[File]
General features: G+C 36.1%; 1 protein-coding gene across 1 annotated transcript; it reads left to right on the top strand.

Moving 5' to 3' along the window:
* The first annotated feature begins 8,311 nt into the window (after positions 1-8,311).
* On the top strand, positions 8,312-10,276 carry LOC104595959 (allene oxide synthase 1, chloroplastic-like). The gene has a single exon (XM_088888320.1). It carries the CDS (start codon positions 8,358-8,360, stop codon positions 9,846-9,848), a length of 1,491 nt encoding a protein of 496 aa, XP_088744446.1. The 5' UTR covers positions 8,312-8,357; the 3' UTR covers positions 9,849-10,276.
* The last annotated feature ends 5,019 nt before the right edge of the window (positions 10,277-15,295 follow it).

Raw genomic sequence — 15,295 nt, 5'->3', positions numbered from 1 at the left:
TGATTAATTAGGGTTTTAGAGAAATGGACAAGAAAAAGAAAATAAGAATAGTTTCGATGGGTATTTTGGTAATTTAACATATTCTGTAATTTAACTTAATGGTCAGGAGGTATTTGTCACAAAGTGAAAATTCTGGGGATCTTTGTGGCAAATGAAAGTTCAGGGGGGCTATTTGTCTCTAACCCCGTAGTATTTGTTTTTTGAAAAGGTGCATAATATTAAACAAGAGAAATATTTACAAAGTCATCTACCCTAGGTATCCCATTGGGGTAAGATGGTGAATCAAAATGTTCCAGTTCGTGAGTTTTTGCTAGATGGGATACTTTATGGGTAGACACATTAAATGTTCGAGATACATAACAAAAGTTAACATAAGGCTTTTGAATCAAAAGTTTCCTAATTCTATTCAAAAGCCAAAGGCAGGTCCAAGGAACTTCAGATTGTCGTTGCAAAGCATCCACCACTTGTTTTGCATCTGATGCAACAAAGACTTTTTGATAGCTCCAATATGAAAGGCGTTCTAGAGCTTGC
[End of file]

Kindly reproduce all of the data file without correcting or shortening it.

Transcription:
General features: G+C 36.1%; 1 protein-coding gene across 1 annotated transcript; it reads left to right on the top strand.

Moving 5' to 3' along the window:
* The first annotated feature begins 8,311 nt into the window (after positions 1-8,311).
* On the top strand, positions 8,312-10,276 carry LOC104595959 (allene oxide synthase 1, chloroplastic-like). The gene has a single exon (XM_088888320.1). It carries the CDS (start codon positions 8,358-8,360, stop codon positions 9,846-9,848), a length of 1,491 nt encoding a protein of 496 aa, XP_088744446.1. The 5' UTR covers positions 8,312-8,357; the 3' UTR covers positions 9,849-10,276.
* The last annotated feature ends 5,019 nt before the right edge of the window (positions 10,277-15,295 follow it).

Raw genomic sequence — 15,295 nt, 5'->3', positions numbered from 1 at the left:
TGATTAATTAGGGTTTTAGAGAAATGGACAAGAAAAAGAAAATAAGAATAGTTTCGATGGGTATTTTGGTAATTTAACATATTCTGTAATTTAACTTAATGGTCAGGAGGTATTTGTCACAAAGTGAAAATTCTGGGGATCTTTGTGGCAAATGAAAGTTCAGGGGGGCTATTTGTCTCTAACCCCGTAGTATTTGTTTTTTGAAAAGGTGCATAATATTAAACAAGAGAAATATTTACAAAGTCATCTACCCTAGGTATCCCATTGGGGTAAGATGGTGAATCAAAATGTTCCAGTTCGTGAGTTTTTGCTAGATGGGATACTTTATGGGTAGACACATTAAATGTTCGAGATACATAACAAAAGTTAACATAAGGCTTTTGAATCAAAAGTTTCCTAATTCTATTCAAAAGCCAAAGGCAGGTCCAAGGAACTTCAGATTGTCGTTGCAAAGCATCCACCACTTGTTTTGCATCTGATGCAACAAAGACTTTTTGATAGCTCCAATATGAAAGGCGTTCTAGAGCTTGC